TORONTO – New research finds any beneficial effect of drinking moderate amounts of alcohol on stroke may be counteracted by cigarette smoking, according to research that will be presented as part of the late-breaking science program at the American Academy of Neurology's 62nd Annual Meeting in Toronto, April 10 – 17, 2010.
Scientists followed the drinking and smoking habits of 22,524 people in the United Kingdom who were between the ages of 39 and 79 and did not have a history of heart attack or stroke at the start of the study. During the 12-year study, 864 strokes occurred.
The study found that the association between alcohol drinking and stroke was significantly different between smokers and non-smokers. In non-smokers, people who consumed moderate amounts of alcohol were 37 percent less likely to develop stroke than non-drinkers, while in smokers this association was not observed. This finding suggests that smoking may modify the relationship between alcohol intake and stroke risk. Moderate drinking was defined as consuming up to 21 units of alcohol per week, which is equal to about two to three regular glasses of red wine a day.
"Our findings could have public health implications in that we appear to have a clearer understanding of the dangers of combining smoking and moderate drinking on overall stroke risk," according to Yangmei Li, MPhil, with the University of Cambridge in the United Kingdom.
"While heavy alcohol consumption is considered to increase the risk of stroke, the relationship between light to moderate drinking and stroke has varied considerably among studies," said Li. "It's possibly these conflicting results could be explained by the interaction between cigarette smoking and alcohol on stroke risk." This reinforces the evidence that smoking not only increases stroke risk on its own but may additionally affect adversely how other lifestyle factors may relate to stroke risk.
The study was supported by the Medical Research Council in the United Kingdom and Cancer Research UK.
The American Academy of Neurology's Annual Meeting is the world's largest gathering of neurologists with more than 2,300 scientific research presentations on brain disorders.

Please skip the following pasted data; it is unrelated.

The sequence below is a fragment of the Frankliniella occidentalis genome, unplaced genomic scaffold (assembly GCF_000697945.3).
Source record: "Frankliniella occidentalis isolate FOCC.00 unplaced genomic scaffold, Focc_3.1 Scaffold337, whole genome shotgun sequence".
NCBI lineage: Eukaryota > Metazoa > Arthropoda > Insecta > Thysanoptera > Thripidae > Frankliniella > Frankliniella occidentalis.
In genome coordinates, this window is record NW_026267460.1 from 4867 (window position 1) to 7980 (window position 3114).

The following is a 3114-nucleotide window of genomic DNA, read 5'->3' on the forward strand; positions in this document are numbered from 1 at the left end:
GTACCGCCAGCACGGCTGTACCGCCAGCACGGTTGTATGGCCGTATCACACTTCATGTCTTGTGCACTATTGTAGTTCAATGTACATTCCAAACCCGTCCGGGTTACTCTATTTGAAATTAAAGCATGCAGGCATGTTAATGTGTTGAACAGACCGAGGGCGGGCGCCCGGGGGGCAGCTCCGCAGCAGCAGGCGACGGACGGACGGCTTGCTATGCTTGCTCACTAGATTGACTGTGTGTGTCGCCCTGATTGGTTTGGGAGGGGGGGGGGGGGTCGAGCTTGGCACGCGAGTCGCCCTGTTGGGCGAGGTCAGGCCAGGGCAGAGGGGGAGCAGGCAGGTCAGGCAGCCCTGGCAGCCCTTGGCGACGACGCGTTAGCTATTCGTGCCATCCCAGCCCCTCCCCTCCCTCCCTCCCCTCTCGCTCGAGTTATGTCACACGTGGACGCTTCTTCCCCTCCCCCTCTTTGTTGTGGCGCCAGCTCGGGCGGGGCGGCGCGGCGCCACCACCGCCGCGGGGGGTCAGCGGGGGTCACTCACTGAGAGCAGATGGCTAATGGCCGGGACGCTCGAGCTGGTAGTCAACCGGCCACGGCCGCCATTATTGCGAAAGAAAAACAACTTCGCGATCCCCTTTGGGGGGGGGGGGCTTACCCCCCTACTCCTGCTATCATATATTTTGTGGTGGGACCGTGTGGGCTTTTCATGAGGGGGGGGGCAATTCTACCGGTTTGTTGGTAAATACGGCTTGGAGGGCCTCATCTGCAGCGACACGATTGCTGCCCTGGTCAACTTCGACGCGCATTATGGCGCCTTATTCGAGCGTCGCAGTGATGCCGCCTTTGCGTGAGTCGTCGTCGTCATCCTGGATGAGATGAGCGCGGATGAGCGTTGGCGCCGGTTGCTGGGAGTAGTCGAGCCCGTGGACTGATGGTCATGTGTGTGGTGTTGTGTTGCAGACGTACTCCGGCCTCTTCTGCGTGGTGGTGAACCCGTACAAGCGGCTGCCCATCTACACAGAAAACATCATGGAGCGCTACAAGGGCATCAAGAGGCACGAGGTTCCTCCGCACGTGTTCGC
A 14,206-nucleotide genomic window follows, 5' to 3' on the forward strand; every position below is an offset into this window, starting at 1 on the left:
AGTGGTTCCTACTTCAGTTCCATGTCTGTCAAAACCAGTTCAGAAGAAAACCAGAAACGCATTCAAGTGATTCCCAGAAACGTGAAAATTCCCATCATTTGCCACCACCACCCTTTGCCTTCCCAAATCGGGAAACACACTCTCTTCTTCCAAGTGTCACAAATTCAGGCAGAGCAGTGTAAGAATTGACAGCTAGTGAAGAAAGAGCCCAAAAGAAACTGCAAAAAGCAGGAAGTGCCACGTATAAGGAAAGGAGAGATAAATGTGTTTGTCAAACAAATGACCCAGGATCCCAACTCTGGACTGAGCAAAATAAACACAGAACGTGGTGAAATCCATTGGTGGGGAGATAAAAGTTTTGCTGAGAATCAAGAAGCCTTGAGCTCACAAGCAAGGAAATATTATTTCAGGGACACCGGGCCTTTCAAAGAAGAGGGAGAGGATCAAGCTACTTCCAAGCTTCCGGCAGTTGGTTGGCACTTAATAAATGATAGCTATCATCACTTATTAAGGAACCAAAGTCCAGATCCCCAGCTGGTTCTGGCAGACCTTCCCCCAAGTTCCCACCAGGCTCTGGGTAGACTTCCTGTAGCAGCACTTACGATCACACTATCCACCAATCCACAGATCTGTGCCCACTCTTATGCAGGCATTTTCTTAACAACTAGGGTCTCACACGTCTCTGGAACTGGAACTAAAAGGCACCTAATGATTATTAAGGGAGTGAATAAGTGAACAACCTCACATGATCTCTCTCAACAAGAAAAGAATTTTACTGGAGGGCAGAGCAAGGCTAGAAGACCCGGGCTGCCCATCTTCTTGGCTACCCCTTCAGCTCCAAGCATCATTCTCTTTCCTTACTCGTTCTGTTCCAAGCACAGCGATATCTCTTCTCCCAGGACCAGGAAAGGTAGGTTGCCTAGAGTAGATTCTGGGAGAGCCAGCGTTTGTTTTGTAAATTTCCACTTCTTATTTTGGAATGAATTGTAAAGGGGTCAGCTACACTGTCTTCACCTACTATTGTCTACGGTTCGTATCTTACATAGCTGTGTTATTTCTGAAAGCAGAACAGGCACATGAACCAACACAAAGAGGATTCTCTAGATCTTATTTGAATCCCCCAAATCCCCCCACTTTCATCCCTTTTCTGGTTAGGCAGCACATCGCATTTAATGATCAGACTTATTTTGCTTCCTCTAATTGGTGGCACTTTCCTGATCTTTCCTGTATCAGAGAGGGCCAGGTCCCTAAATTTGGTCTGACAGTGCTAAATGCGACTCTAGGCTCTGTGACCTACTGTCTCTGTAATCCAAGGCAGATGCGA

The American Academy of Neurology, an association of more than 22,000 neurologists and neuroscience professionals, is dedicated to promoting the highest quality patient-centered neurologic care. A neurologist is a doctor with specialized training in diagnosing, treating and managing disorders of the brain and nervous system such as Alzheimer's disease, Parkinson's disease, ALS (Lou Gehrig's disease), multiple sclerosis, stroke and migraine. For more information about the American Academy of Neurology, visit http://www.aan.com.
Dr. Li will be available for media questions during a press conference at 2:00 p.m. ET, on Monday, April 12, 2010, in Room 803B of the Metro Toronto Convention Centre in Toronto. Please contact Rachel Seroka, email@example.com, to receive conference call information for those reporters covering the press conference off-site.
Dr. Li is also available for advance interviews as well. Please contact Rachel Seroka, firstname.lastname@example.org, to schedule an advance interview.
Dr. Li is scheduled to present this late-breaking abstract, P01.297, at 7:30 a.m., ET, on Tuesday, April 13, 2010, in Room 808 of the Metro Toronto Convention Centre in Toronto.
To view non-late-breaking abstracts to be presented at the 2010 AAN Annual Meeting, visit http://www.aan.com/go/am10/science. Late-breaking abstracts will not be posted online in advance of the meeting and are embargoed until the date and time of presentation at the AAN Annual Meeting in Toronto or unless otherwise noted by the Academy's Media and Public Relations Department.
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